Understanding an affidavit vs. declaration is important in the business world. Affidavits are written documents attached to an affirmation, such as a notary public oath, which states that the statements in the document are true. Declarations are written documents the writer believes are true, but the statements contained in the declaration are made without the writer being sworn in.

The Legal Differences

Declarations are sometimes called “sworn statements” under the penalty of perjury. They are similar to affidavits in court because both are considered equivalent legally, although most judges prefer affidavits over declarations. That's because affidavits are signed in front of a commissioner or notary public, which makes the oath more legally binding.

Declarations, however, are only signed by the person writing the declaration. In some cases, they may be signed in front of a justice of the peace or legal counsel. Individuals may submit a true declaration according to U.S. Code 1746 under the penalty of perjury. Either way, both a declaration and affidavit require author signatures.

The person who gives a declaration is referred to as a “declarant,” while a person submitting an affidavit is an “affiant.”

Affidavits are authenticated via the author's signature, which is made while being witnessed by a commissioner of oaths or notary public. Signing an affidavit in front of a commissioner subjects the writer to perjury charges in the event the statements contained in the signed document are false.

By contrast, a statutory declaration must be signed by the author in front of a lawyer or other qualified witness. A declaration may include a statement such as, “I declare under the penalty of perjury,” as well as the date and author's signature in order to subject the author to perjury charges if the statement proves false.

Affidavits are more likely to be used in hearings as evidence, particularly in legal family matters. They're also used for legal documents, such as voter registrations. Anytime there is enough evidence to which an individual must swear, affidavits are more often used than declarations. However, an affidavit can be an inconvenience to the witness because they must pay a notary fee.

Declarations are generally used in situations such as patent registrations. Some courts are even turning more to declarations under penalty of perjury than affidavits because they are shown to be highly effective in getting individuals to tell the truth.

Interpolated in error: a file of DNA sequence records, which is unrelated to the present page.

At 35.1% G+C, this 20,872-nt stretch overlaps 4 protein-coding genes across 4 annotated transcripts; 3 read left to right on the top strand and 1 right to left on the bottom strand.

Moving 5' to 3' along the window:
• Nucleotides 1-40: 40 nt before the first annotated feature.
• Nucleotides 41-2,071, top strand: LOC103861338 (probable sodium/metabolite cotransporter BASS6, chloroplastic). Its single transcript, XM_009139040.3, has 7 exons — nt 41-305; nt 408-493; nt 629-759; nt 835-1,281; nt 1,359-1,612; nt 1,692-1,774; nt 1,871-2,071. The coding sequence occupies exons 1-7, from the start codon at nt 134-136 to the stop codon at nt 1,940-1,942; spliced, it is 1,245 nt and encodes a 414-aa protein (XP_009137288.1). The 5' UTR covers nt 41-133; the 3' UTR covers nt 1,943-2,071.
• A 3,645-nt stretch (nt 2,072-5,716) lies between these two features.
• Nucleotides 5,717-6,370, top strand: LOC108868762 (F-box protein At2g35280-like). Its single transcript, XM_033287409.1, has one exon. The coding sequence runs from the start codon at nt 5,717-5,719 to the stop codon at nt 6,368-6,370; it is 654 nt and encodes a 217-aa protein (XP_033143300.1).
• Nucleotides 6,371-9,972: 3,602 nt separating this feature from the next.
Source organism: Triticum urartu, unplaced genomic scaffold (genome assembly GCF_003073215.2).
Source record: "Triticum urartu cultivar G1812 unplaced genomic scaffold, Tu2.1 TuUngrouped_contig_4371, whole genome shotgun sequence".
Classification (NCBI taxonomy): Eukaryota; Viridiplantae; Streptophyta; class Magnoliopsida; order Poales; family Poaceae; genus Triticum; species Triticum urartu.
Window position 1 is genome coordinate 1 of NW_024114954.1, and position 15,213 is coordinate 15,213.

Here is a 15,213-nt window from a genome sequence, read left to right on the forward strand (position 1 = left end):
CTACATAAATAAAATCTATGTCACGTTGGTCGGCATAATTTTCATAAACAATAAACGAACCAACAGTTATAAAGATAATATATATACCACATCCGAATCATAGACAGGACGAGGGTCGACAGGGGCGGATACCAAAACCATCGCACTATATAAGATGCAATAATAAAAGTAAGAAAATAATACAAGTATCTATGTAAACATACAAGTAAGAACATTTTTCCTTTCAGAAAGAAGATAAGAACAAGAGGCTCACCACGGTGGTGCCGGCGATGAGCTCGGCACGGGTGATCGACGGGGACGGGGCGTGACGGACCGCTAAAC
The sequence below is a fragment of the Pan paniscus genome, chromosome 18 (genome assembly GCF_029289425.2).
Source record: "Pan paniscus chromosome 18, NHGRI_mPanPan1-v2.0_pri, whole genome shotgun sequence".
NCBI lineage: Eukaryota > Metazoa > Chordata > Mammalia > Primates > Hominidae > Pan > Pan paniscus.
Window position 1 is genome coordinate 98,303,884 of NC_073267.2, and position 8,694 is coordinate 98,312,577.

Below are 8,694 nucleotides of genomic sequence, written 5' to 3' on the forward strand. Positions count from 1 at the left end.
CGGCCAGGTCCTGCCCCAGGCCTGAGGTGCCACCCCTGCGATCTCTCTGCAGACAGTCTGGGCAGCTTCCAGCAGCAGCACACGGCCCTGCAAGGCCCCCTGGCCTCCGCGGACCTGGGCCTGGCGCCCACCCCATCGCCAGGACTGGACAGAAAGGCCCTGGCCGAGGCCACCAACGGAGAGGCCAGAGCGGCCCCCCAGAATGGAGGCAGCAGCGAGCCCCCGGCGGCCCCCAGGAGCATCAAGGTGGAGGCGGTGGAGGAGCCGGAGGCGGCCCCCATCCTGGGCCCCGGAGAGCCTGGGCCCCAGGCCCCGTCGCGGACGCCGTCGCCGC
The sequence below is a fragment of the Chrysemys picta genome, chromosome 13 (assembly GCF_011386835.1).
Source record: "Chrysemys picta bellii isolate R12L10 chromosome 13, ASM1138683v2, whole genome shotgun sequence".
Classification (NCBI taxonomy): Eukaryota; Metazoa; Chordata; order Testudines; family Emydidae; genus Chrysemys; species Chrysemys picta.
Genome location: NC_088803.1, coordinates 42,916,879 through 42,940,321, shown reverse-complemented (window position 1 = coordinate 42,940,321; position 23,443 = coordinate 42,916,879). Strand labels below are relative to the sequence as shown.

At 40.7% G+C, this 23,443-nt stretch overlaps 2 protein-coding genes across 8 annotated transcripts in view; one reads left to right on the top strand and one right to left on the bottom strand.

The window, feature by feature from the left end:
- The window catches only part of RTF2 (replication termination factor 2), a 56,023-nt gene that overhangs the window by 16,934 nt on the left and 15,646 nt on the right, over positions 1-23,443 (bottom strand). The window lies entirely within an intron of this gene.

In general, the information presented in a statutory declaration and affidavit are the same. A statutory declaration, however, is typically used outside of a court setting.

Both a declaration and affidavit should be drafted with factual information. Each document should list items that the affiant or declarant states to be true. The statements contained in each document must be relevant to court proceedings or whichever venue the document is being used.

It's important to note that each statement contained in a declaration or affidavit should only contain one or two facts and include a numbered list for each statement or clause. Make the statements as concise as possible, listing the names of persons involved, times, and dates when applicable.

Swearing vs. Declaring

In most states, declarations aren't options for civil litigation, although they can be used to certify a document's authenticity. For instance, Ohio doesn't consider declarations to be defined under the categories of evidence, so they cannot be used during a summary judgment phase. Similar rules exist in states such as Arizona, Nevada, and Georgia. In these cases, affidavits may be the only option for court practice. While it takes extra effort to notarize an affidavit, the act is worth it and can make a big difference in court cases.

Federal court is somewhat different because declarations don't need to be notarized, which eliminates the extra effort it takes to obtain a notarized document. In fact, federal law recognizes:

  • Sworn declarations
  • Affidavits
  • Certificates
  • Verifications
  • Statements
  • Oaths

As long as these items are evidenced, supported, and proved, they are considered true under the penalty of perjury. In fact, an unsworn declaration, which is generally referred to as a statement or certificate, has the same effect as an affidavit in federal court.

Whether you'll need to swear or declare depends on your jurisdiction and whether you're in state or federal court.

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